Helminth communities of the roach (Rutilus rutilus) from Kocadere stream in Bursa,Turkey: occurrence, intensity, seasonality and their infestations linked to host fish size


Selver M., Aydogdu A., Cirak V. Y.

BULLETIN OF THE EUROPEAN ASSOCIATION OF FISH PATHOLOGISTS, vol.29, no.4, pp.131-138, 2009 (Journal Indexed in SCI) identifier identifier

  • Publication Type: Article / Article
  • Volume: 29 Issue: 4
  • Publication Date: 2009
  • Title of Journal : BULLETIN OF THE EUROPEAN ASSOCIATION OF FISH PATHOLOGISTS
  • Page Numbers: pp.131-138

Abstract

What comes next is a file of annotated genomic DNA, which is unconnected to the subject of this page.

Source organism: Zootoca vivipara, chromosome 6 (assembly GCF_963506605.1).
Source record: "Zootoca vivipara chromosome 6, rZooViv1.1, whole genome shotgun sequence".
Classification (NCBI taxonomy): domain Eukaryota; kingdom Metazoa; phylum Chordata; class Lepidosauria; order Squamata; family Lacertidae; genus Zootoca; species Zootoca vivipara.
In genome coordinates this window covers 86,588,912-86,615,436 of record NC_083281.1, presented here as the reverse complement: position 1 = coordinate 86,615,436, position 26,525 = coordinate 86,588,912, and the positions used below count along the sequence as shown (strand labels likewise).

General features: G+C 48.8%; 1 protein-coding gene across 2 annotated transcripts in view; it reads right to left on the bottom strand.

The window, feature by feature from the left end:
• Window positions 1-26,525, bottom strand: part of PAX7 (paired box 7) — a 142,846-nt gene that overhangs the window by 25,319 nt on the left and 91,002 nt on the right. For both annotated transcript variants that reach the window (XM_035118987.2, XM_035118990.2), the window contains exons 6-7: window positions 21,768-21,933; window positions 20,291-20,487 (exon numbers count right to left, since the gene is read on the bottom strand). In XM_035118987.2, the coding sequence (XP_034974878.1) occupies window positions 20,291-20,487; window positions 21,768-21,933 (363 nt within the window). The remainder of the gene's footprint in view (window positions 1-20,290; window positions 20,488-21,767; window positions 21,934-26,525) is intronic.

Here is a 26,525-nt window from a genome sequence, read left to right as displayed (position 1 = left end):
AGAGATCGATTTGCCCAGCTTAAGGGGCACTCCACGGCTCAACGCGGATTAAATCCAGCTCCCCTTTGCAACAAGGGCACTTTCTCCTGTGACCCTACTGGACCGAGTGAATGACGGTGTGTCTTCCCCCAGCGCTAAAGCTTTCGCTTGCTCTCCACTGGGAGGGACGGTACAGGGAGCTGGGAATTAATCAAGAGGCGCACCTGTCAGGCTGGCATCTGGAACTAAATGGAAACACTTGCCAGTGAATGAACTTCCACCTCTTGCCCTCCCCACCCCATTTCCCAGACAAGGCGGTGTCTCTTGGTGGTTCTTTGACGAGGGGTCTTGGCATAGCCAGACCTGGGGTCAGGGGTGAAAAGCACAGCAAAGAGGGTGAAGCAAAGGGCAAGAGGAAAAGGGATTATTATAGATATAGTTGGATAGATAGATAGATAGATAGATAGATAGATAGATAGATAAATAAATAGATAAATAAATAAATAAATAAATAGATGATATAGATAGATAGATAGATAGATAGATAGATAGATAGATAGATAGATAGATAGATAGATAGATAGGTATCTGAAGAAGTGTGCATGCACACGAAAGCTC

Helminth communities and their prevalence, intensity and abundance were studied with respect to seasonal variation and host size in a population of roach (Rutilus rutilus) from Kocadere stream, Turkey. A total of 113 individuals of roach were examined for helminth parasites from February 2005 to January 2006. Of the 113 R. rutilus, 72 (63.7%) were found to be infected by one or more parasite species. In total, four helminth parasite species were identified: Monogeneans - Dactylogyrus crucifer; Cestoda - Bothriocephalus acheilognathi; Nematoda - Eustrongylides sp. larvae, and Contracaecum sp. larvae. D. crucifer was the most common species in this study and a total of 1946 specimens were recorded on 66 fishes. The abundance of D. crucifer varied highly significantly during the investigation period and increased from February to March-April (peak), followed by a sharp decrease thereafter. As regards the abundance of the parasite species depending on the fish length, the highest frequency of distribution of D. crucifer was found on host with 18.5 - 21.5 cm. However, no correlation existed between fish length and parasite abundance (r = -0.08; p>0.001). The overall prevalence and mean intensity were 58.4% and 29.4, respectively. The infection levels peaked (100%) in April, May and July. This species was not detected in the November and December samples. Two B. acheilognathi were found in one fish (0.8%) whereas Eustrongylides sp. larvae and Contracaecum sp. larvae were recorded in four (3.5%) and one (0.8%) fish examined, repectively.